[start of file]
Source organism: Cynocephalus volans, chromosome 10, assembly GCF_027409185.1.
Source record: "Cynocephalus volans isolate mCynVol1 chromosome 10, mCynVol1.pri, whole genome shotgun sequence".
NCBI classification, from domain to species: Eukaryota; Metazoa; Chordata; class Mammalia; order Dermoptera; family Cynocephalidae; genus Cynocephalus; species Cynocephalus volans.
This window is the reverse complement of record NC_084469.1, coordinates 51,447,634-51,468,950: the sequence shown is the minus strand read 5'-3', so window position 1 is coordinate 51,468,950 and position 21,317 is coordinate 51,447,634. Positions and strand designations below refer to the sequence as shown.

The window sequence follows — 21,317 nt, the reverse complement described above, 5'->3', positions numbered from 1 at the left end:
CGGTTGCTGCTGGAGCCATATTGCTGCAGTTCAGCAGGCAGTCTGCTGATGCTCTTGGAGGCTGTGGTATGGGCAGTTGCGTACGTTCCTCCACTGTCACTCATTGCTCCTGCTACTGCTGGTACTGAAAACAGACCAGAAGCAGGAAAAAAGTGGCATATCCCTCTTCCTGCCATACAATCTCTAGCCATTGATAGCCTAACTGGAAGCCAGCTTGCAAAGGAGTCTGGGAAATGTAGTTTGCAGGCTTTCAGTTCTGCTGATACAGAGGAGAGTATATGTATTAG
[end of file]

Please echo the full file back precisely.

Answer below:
Source organism: Cynocephalus volans, chromosome 10, assembly GCF_027409185.1.
Source record: "Cynocephalus volans isolate mCynVol1 chromosome 10, mCynVol1.pri, whole genome shotgun sequence".
NCBI classification, from domain to species: Eukaryota; Metazoa; Chordata; class Mammalia; order Dermoptera; family Cynocephalidae; genus Cynocephalus; species Cynocephalus volans.
This window is the reverse complement of record NC_084469.1, coordinates 51,447,634-51,468,950: the sequence shown is the minus strand read 5'-3', so window position 1 is coordinate 51,468,950 and position 21,317 is coordinate 51,447,634. Positions and strand designations below refer to the sequence as shown.

The window sequence follows — 21,317 nt, the reverse complement described above, 5'->3', positions numbered from 1 at the left end:
CGGTTGCTGCTGGAGCCATATTGCTGCAGTTCAGCAGGCAGTCTGCTGATGCTCTTGGAGGCTGTGGTATGGGCAGTTGCGTACGTTCCTCCACTGTCACTCATTGCTCCTGCTACTGCTGGTACTGAAAACAGACCAGAAGCAGGAAAAAAGTGGCATATCCCTCTTCCTGCCATACAATCTCTAGCCATTGATAGCCTAACTGGAAGCCAGCTTGCAAAGGAGTCTGGGAAATGTAGTTTGCAGGCTTTCAGTTCTGCTGATACAGAGGAGAGTATATGTATTAG